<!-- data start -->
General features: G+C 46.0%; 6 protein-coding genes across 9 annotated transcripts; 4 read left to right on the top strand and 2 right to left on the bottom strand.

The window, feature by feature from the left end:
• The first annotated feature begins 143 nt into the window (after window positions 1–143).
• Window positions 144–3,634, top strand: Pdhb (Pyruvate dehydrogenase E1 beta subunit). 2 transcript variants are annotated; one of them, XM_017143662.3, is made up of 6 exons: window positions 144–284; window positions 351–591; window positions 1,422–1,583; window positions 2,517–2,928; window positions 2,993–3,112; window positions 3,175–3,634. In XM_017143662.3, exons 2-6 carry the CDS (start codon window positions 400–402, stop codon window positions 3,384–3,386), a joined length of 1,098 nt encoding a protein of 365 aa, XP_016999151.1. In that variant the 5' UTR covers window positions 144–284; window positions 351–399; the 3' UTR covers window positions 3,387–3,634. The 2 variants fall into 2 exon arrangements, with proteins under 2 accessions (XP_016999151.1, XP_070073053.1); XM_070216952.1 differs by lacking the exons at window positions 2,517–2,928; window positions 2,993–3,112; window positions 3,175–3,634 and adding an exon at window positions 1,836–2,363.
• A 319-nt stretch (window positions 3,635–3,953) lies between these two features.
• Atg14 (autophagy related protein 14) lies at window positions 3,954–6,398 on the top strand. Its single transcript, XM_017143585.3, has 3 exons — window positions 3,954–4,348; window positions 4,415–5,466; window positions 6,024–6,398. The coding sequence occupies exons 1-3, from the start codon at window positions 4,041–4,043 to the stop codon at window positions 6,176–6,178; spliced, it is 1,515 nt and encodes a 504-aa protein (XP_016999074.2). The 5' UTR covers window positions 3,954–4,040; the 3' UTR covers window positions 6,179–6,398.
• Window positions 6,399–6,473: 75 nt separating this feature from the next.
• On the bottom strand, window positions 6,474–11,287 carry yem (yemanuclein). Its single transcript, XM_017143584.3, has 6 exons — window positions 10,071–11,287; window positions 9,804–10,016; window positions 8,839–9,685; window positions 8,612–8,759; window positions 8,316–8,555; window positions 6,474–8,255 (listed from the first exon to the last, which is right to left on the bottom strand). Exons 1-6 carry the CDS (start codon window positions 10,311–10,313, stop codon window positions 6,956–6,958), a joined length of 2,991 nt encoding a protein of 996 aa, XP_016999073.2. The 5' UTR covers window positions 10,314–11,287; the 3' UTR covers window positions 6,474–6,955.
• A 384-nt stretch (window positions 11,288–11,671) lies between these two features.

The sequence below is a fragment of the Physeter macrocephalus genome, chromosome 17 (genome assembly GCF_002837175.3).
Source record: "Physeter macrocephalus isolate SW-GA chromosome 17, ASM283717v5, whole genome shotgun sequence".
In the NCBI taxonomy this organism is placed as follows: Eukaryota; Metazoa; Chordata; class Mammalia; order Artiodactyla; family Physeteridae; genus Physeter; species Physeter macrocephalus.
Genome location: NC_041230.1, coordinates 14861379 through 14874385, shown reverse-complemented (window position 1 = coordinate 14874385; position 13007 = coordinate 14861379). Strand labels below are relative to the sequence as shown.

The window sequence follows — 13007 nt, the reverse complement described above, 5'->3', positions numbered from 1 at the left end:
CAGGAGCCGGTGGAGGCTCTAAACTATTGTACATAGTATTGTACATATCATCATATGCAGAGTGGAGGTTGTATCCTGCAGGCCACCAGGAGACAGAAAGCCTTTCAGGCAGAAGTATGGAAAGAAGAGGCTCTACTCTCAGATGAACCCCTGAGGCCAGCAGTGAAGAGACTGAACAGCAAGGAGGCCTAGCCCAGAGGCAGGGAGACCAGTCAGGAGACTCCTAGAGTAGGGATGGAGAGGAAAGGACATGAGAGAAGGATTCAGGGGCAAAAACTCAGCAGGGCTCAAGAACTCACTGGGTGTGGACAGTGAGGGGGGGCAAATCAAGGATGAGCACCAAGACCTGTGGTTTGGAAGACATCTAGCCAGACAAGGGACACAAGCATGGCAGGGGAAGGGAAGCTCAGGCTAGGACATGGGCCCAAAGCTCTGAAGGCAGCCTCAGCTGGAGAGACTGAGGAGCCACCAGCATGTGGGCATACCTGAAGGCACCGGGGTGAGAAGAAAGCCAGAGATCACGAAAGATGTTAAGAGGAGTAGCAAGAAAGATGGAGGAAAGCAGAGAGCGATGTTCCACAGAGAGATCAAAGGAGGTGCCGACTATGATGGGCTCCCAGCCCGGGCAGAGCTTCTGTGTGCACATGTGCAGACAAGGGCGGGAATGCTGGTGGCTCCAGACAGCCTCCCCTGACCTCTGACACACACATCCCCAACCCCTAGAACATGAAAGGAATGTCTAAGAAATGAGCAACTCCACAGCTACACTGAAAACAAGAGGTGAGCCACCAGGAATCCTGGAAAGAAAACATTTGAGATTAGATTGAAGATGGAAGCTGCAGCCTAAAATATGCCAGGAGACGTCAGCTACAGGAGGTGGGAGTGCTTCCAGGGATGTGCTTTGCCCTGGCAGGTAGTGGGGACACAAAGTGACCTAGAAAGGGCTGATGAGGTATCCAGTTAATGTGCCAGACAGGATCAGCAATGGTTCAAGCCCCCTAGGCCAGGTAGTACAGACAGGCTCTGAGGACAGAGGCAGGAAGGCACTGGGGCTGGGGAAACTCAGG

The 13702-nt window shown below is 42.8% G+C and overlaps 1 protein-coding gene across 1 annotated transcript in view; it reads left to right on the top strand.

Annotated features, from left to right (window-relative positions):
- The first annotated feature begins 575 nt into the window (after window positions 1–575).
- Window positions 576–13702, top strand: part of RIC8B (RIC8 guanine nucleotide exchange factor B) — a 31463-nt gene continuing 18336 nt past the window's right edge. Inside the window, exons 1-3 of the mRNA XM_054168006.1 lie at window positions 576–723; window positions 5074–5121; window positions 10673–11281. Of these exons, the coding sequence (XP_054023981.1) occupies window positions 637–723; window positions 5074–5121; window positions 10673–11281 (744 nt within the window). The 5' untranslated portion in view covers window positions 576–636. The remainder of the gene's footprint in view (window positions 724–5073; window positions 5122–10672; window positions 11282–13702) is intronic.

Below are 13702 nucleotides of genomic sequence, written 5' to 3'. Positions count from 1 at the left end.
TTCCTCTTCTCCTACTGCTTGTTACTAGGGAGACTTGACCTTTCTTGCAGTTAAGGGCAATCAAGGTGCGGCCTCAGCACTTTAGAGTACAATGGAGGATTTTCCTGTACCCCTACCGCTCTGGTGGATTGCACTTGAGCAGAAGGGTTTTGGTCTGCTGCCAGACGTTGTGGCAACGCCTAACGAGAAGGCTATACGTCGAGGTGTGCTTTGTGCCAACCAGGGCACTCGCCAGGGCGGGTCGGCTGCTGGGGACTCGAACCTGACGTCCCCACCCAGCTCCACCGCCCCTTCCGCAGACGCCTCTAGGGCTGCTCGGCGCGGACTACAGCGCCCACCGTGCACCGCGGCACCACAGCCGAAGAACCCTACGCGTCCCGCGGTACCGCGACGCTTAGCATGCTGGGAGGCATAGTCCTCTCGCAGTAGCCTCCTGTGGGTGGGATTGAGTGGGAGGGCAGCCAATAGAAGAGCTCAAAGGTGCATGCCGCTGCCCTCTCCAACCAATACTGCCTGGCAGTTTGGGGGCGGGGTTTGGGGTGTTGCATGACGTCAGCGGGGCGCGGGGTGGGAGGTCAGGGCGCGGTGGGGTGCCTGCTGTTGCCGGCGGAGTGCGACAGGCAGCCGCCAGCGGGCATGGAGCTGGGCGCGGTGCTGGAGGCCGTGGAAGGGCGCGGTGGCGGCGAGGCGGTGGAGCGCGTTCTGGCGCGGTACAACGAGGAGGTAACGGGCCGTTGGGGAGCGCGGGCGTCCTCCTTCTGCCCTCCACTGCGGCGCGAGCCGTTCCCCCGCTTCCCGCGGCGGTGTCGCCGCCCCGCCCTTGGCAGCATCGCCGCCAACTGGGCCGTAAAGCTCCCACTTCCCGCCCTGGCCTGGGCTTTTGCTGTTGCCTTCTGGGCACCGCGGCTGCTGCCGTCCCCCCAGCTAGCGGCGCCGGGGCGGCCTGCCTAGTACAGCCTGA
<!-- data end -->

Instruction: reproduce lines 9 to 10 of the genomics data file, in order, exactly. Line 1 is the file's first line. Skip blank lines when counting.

• A 384-nt stretch (window positions 11,288–11,671) lies between these two features.

The sequence below is a fragment of the Physeter macrocephalus genome, chromosome 17 (genome assembly GCF_002837175.3).